34 Science of Happiness 34 Problems with deliberately pursuing happiness  We are bad at predicting what will make us happy We overestimate the negative effects of bad stuff We overestimate the lasting happiness/satisfaction that will result from good stuff  Our preferences change  Habituation/the hedonic treadmill  We are bad at predicting what will make us happy We overestimate the negative effects of bad stuff We overestimate the lasting happiness/satisfaction that will result from good stuff  Our preferences change  Habituation/the hedonic treadmill

35 Science of Happiness 35 Looking for joy in all the wrong places A study by Tim Kasser at Knox College in Galesburg, Illinois, found that young adults who focus on money, image and fame tend to be more depressed, have less enthusiasm for life and suffer more physical symptoms such as headaches and sore throats than others (The High Price of Materialism, MIT Press, 2002).

36 Science of Happiness 36 Future directions for practical clinical applications for positive psychology  Much of this research is new and preliminary  Much of is not done by and for therapists  Therapy has had a traditional bias toward what is wrong with people (pathology and deficits), so adding this positive psychology orientation may be very beneficial  We will have to wait to find out what really works in therapy  Preliminary outcome studies show that one promising area is the installation or restoration of hope  Encouraging clients to cultivate gratitude and forgiveness are also promising directions  Much of this research is new and preliminary  Much of is not done by and for therapists  Therapy has had a traditional bias toward what is wrong with people (pathology and deficits), so adding this positive psychology orientation may be very beneficial  We will have to wait to find out what really works in therapy  Preliminary outcome studies show that one promising area is the installation or restoration of hope  Encouraging clients to cultivate gratitude and forgiveness are also promising directions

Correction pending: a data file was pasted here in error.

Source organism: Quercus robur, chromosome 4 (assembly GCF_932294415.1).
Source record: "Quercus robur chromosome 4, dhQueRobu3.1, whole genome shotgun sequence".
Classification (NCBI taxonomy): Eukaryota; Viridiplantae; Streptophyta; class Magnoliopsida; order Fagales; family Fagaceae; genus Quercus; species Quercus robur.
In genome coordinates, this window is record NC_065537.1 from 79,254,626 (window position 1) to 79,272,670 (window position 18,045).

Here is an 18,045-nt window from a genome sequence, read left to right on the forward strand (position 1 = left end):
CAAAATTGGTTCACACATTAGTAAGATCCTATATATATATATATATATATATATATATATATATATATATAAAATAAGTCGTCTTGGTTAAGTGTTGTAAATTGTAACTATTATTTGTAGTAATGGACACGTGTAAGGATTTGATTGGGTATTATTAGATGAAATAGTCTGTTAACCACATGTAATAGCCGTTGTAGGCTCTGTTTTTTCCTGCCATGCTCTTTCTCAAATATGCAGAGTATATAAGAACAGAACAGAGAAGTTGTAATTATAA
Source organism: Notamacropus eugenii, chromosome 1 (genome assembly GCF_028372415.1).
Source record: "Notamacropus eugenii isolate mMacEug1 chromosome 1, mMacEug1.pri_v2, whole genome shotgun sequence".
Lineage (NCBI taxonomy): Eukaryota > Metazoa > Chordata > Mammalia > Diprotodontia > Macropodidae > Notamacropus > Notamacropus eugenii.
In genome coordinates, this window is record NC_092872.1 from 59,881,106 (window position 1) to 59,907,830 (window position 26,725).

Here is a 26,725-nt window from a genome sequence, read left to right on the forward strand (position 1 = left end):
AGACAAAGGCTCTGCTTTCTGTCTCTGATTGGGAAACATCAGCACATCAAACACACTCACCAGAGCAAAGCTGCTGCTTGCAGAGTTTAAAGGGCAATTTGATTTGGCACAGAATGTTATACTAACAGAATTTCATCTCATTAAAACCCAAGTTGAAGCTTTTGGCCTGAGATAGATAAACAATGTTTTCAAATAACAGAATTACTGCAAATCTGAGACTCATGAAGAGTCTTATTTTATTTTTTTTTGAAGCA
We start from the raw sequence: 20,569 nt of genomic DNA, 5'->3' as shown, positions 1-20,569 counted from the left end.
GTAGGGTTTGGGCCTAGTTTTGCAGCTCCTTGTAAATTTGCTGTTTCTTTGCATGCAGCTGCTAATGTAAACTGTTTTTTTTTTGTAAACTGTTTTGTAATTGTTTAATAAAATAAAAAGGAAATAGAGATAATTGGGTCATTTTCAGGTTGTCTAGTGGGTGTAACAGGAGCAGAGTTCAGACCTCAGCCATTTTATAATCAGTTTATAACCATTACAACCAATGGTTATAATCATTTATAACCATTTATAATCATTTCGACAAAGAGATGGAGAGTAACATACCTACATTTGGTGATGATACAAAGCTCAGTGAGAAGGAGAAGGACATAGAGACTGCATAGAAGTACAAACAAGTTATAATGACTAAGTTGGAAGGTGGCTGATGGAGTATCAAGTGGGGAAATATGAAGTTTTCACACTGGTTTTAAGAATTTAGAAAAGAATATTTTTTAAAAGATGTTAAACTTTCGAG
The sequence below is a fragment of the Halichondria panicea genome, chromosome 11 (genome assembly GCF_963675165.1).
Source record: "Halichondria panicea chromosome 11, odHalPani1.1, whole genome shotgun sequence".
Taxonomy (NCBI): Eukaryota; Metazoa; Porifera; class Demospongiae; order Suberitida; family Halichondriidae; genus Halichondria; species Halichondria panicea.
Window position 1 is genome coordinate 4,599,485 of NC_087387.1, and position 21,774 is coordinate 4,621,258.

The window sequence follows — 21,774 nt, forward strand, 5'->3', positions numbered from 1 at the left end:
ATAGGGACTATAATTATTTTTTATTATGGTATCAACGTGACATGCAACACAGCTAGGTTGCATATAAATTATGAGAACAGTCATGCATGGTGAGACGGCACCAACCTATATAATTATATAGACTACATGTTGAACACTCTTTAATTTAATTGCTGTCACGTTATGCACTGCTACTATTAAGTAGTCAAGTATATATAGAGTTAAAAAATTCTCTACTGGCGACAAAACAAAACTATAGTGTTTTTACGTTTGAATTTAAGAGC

37 Science of Happiness 37 Best advice for happiness and life satisfaction  Practice gratitude  Have lots of good social interactions and relationships  Lower your expectations and don’t compare yourself to others that you might think are better off and would provoke envy  Find secure work with meaning  Practice service and contribution to others and the world  Develop an optimistic thinking style  Focus on hopeful futures  Exercise regularly (preferably with someone else)  Practice gratitude  Have lots of good social interactions and relationships  Lower your expectations and don’t compare yourself to others that you might think are better off and would provoke envy  Find secure work with meaning  Practice service and contribution to others and the world  Develop an optimistic thinking style  Focus on hopeful futures  Exercise regularly (preferably with someone else)

38 Science of Happiness 38 Resources  J ournal of Happiness Studies         people.virginia.edu/~jdh6n   /cappeu/index.aspx  J ournal of Happiness Studies         people.virginia.edu/~jdh6n   /cappeu/index.aspx

39 Science of Happiness 39 Applying The Science of Happiness Bill O’Hanlon, Possibilities 223 N. Guadalupe #278 Santa Fe, NM Bill O’Hanlon, Possibilities 223 N. Guadalupe #278 Santa Fe, NM

40 Science of Happiness 40 Applying The Science of Happiness This PowerPoint presentation was created by Bill O’Hanlon © You have my permission to use it for non-commercial purposes (like sharing it with your colleagues or studying it yourself). If you want to use it in any commercial (money-making) activities, please contact me for permission and discussion.